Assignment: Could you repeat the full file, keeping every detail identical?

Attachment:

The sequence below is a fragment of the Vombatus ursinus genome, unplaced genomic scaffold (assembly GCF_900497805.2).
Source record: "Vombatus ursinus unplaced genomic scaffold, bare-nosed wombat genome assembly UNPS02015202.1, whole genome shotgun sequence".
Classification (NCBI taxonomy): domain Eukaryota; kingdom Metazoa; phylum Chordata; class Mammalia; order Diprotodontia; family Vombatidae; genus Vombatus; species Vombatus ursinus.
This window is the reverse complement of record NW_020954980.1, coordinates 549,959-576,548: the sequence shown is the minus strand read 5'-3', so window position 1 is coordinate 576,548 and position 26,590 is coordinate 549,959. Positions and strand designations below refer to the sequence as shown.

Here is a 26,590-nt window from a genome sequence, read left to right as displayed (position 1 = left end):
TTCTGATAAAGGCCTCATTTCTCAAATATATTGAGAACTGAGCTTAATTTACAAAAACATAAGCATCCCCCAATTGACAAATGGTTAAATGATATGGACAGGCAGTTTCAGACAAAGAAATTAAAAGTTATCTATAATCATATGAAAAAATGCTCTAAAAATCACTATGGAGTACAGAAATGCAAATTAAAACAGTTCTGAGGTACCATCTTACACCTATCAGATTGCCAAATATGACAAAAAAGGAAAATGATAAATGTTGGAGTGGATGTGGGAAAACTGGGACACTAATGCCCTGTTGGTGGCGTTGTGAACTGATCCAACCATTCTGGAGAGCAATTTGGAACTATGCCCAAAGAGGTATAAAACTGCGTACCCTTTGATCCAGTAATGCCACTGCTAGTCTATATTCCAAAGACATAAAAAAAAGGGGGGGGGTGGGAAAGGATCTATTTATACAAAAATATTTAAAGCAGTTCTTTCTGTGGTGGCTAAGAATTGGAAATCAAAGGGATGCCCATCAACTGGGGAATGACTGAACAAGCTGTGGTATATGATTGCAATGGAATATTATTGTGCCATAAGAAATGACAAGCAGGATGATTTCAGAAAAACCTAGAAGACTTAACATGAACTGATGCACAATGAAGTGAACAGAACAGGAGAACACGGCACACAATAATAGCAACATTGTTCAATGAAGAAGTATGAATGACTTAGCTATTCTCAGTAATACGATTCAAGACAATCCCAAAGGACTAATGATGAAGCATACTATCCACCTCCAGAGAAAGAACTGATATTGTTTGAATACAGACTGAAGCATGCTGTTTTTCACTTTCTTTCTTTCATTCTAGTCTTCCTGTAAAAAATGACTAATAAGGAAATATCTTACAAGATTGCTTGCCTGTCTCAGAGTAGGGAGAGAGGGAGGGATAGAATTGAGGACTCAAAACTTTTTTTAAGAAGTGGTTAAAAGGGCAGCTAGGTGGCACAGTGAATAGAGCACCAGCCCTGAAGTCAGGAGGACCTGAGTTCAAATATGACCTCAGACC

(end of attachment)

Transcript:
The sequence below is a fragment of the Vombatus ursinus genome, unplaced genomic scaffold (assembly GCF_900497805.2).
Source record: "Vombatus ursinus unplaced genomic scaffold, bare-nosed wombat genome assembly UNPS02015202.1, whole genome shotgun sequence".
Classification (NCBI taxonomy): domain Eukaryota; kingdom Metazoa; phylum Chordata; class Mammalia; order Diprotodontia; family Vombatidae; genus Vombatus; species Vombatus ursinus.
This window is the reverse complement of record NW_020954980.1, coordinates 549,959-576,548: the sequence shown is the minus strand read 5'-3', so window position 1 is coordinate 576,548 and position 26,590 is coordinate 549,959. Positions and strand designations below refer to the sequence as shown.

Here is a 26,590-nt window from a genome sequence, read left to right as displayed (position 1 = left end):
TTCTGATAAAGGCCTCATTTCTCAAATATATTGAGAACTGAGCTTAATTTACAAAAACATAAGCATCCCCCAATTGACAAATGGTTAAATGATATGGACAGGCAGTTTCAGACAAAGAAATTAAAAGTTATCTATAATCATATGAAAAAATGCTCTAAAAATCACTATGGAGTACAGAAATGCAAATTAAAACAGTTCTGAGGTACCATCTTACACCTATCAGATTGCCAAATATGACAAAAAAGGAAAATGATAAATGTTGGAGTGGATGTGGGAAAACTGGGACACTAATGCCCTGTTGGTGGCGTTGTGAACTGATCCAACCATTCTGGAGAGCAATTTGGAACTATGCCCAAAGAGGTATAAAACTGCGTACCCTTTGATCCAGTAATGCCACTGCTAGTCTATATTCCAAAGACATAAAAAAAAGGGGGGGGGTGGGAAAGGATCTATTTATACAAAAATATTTAAAGCAGTTCTTTCTGTGGTGGCTAAGAATTGGAAATCAAAGGGATGCCCATCAACTGGGGAATGACTGAACAAGCTGTGGTATATGATTGCAATGGAATATTATTGTGCCATAAGAAATGACAAGCAGGATGATTTCAGAAAAACCTAGAAGACTTAACATGAACTGATGCACAATGAAGTGAACAGAACAGGAGAACACGGCACACAATAATAGCAACATTGTTCAATGAAGAAGTATGAATGACTTAGCTATTCTCAGTAATACGATTCAAGACAATCCCAAAGGACTAATGATGAAGCATACTATCCACCTCCAGAGAAAGAACTGATATTGTTTGAATACAGACTGAAGCATGCTGTTTTTCACTTTCTTTCTTTCATTCTAGTCTTCCTGTAAAAAATGACTAATAAGGAAATATCTTACAAGATTGCTTGCCTGTCTCAGAGTAGGGAGAGAGGGAGGGATAGAATTGAGGACTCAAAACTTTTTTTAAGAAGTGGTTAAAAGGGCAGCTAGGTGGCACAGTGAATAGAGCACCAGCCCTGAAGTCAGGAGGACCTGAGTTCAAATATGACCTCAGACC